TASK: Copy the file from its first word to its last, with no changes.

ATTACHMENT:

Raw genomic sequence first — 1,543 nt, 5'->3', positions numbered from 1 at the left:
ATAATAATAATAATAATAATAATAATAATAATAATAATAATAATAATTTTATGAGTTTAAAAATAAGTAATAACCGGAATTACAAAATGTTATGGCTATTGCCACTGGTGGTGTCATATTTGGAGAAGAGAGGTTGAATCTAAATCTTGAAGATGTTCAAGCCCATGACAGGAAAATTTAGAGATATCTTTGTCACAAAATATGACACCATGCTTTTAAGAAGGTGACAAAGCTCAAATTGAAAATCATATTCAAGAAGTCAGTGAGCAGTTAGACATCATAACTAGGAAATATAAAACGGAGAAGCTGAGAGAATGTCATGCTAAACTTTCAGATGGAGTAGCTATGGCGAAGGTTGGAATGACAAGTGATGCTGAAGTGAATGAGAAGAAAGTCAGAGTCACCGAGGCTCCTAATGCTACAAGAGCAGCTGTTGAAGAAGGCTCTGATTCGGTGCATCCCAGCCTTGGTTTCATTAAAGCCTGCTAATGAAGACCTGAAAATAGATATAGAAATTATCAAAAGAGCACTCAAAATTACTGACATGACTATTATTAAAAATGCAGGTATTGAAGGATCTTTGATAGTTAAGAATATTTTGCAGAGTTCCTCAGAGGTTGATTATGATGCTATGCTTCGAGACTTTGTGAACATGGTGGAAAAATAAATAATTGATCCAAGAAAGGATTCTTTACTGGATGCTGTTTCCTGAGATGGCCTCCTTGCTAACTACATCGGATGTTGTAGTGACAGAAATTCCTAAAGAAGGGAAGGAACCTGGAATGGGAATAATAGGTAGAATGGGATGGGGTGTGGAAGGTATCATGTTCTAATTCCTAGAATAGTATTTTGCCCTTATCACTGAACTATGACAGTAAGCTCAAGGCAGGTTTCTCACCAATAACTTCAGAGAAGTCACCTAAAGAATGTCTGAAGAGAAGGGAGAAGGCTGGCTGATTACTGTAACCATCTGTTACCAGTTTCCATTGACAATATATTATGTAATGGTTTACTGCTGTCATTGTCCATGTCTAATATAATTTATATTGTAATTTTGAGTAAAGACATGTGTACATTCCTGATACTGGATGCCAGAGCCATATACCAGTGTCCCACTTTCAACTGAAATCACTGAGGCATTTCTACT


Raw genomic sequence first — 1,543 nt, 5'->3', positions numbered from 1 at the left:
ATAATAATAATAATAATAATAATAATAATAATAATAATAATAATAATTTTATGAGTTTAAAAATAAGTAATAACCGGAATTACAAAATGTTATGGCTATTGCCACTGGTGGTGTCATATTTGGAGAAGAGAGGTTGAATCTAAATCTTGAAGATGTTCAAGCCCATGACAGGAAAATTTAGAGATATCTTTGTCACAAAATATGACACCATGCTTTTAAGAAGGTGACAAAGCTCAAATTGAAAATCATATTCAAGAAGTCAGTGAGCAGTTAGACATCATAACTAGGAAATATAAAACGGAGAAGCTGAGAGAATGTCATGCTAAACTTTCAGATGGAGTAGCTATGGCGAAGGTTGGAATGACAAGTGATGCTGAAGTGAATGAGAAGAAAGTCAGAGTCACCGAGGCTCCTAATGCTACAAGAGCAGCTGTTGAAGAAGGCTCTGATTCGGTGCATCCCAGCCTTGGTTTCATTAAAGCCTGCTAATGAAGACCTGAAAATAGATATAGAAATTATCAAAAGAGCACTCAAAATTACTGACATGACTATTATTAAAAATGCAGGTATTGAAGGATCTTTGATAGTTAAGAATATTTTGCAGAGTTCCTCAGAGGTTGATTATGATGCTATGCTTCGAGACTTTGTGAACATGGTGGAAAAATAAATAATTGATCCAAGAAAGGATTCTTTACTGGATGCTGTTTCCTGAGATGGCCTCCTTGCTAACTACATCGGATGTTGTAGTGACAGAAATTCCTAAAGAAGGGAAGGAACCTGGAATGGGAATAATAGGTAGAATGGGATGGGGTGTGGAAGGTATCATGTTCTAATTCCTAGAATAGTATTTTGCCCTTATCACTGAACTATGACAGTAAGCTCAAGGCAGGTTTCTCACCAATAACTTCAGAGAAGTCACCTAAAGAATGTCTGAAGAGAAGGGAGAAGGCTGGCTGATTACTGTAACCATCTGTTACCAGTTTCCATTGACAATATATTATGTAATGGTTTACTGCTGTCATTGTCCATGTCTAATATAATTTATATTGTAATTTTGAGTAAAGACATGTGTACATTCCTGATACTGGATGCCAGAGCCATATACCAGTGTCCCACTTTCAACTGAAATCACTGAGGCATTTCTACT